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RTS board game

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Tbone
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What do you think about a game similar to starcraft on a board? Turn base? Dice? Cards? Grid? Timers? Discuss!

GrimFinger
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Tbone wrote:What do you think

Tbone wrote:
What do you think about a game similar to starcraft on a board? Turn base? Dice? Cards? Grid? Timers? Discuss!

I haven't played the actual Starcraft board game, but I liked the original computer game, and its Brood Wars expansion.

A similar game would be fine, depending on how it is done, and on how it feels during actual play.

Sperber
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I don't know what to

I don't know what to say...?

Turn based? I guess so. What else could it be?

Dice? Sure. I can't imagine Starcraft: The Boardgame as an eurogame. So lots of dice for an american style is a necessity.

Cards? Must have. Otherwise it's going to be really difficult to manage all those units and upgrades.

Grid? Maybe.

Timers? I don't follow.

Tbone
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Well

Well the thing about RTS games is that the players are not really dependent on each other, they work separately until they interact with the other players. I was thinking maybe there could be a way to separate the players so that they can build their empire, base, etc. at their own pace and not worry about taking turns. And once they enter in conflict with an enemy they start taking turns.

Messeya
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I'd love to see one, but

I would think in order to make a real time strategy board game you would probably need 4-6 sand timers per player of various lengths of time to build units and buildings, i.e. think worker placement but with sand timers. And combat would have to be super simple and fast. Die rolling would be too slow. Something along the lines of high card wins or some kind of rock, paper, scissors system...

Just read your post a bit more closely and realized you meant real-time building phase followed by turn based combat phase. That would allow for more complicated combat if desired. It'd really be up to you. It'd be really cool if you somehow alternated real-time build phases with turn-based combat phases, repair/build units and buildings in real time and then do combat. Rinse repeat until there's only one man standing or some other objective is completed.

SinJinQLB
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Would it be possible to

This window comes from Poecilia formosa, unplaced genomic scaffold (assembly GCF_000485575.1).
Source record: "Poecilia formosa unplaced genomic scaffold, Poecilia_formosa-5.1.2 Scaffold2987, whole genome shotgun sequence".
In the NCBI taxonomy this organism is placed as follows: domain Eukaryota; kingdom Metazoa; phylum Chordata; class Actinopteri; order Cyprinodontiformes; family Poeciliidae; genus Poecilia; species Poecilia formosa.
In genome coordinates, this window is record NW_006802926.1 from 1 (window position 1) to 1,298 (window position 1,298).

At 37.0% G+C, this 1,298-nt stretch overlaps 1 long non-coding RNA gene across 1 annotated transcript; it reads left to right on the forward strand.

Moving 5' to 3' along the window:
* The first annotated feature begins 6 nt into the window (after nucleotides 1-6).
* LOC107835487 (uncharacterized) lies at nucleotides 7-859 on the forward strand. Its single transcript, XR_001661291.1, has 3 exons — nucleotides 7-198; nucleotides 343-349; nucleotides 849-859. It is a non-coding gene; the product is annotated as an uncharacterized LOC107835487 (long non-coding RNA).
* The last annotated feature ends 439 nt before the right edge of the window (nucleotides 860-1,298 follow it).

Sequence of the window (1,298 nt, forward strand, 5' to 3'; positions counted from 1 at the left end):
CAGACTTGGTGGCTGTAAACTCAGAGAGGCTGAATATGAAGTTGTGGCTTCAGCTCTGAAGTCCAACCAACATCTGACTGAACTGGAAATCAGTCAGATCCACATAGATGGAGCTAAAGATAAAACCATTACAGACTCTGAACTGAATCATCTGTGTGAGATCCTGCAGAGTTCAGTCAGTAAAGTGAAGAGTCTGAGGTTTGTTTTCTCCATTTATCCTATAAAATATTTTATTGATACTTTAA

Would it be possible to somehow have it be a real-time game, whereby each player is working on his or her own individual area while at the same time expanding out, until they make contact with another player and can begin interacting in battles and what not... but not have timers involved? The way I'm thinking about this is if there was somehow enough choices for the player to make on their own, that the mere time it takes to make those choices substitutes for a timer. I can't really think of an accurate example because I don't even know how possible this is - the best I can think of is a very abstract example, where it's something like you have to rearrange cards, or pick up a card and figure out the best place to put it, or move these guys over here to make room for these other guys to move over there... All of this would be done in real time, mind you, however it would just depend on the quality of choices you make that determines how quickly you advance/expand. Does that make any sense? Like I said, I don't know if there's a game out there like that already.

Tbone
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Yeah! I like the ideas

My only concern (although there are many more) the board size could get really big. Also, it would be cool to allow the player to make their own units or maps. Of course this would be something farther down the line of creation but still it's a thought. Timers would be cool and dice to mean would be better in my opinion. I guess I would go along the lines of having a dice for unit movement, economy, and maybe like a time dice. Unit it movement would involve rolling the die and whatever you get that turn you would only be allowed to move different units that amount. Economy dice would allow you to role for money cards and such. Building and industry, lets say, would allow you to multiple that die for specific increments. The time dice then would account for any buildings under construction, upgrades, unit production. What I mean is that every building, unit upgrade etc. would have a specific time number and you would role the dice to get to or passed that number in order for it to be complete and able to be used.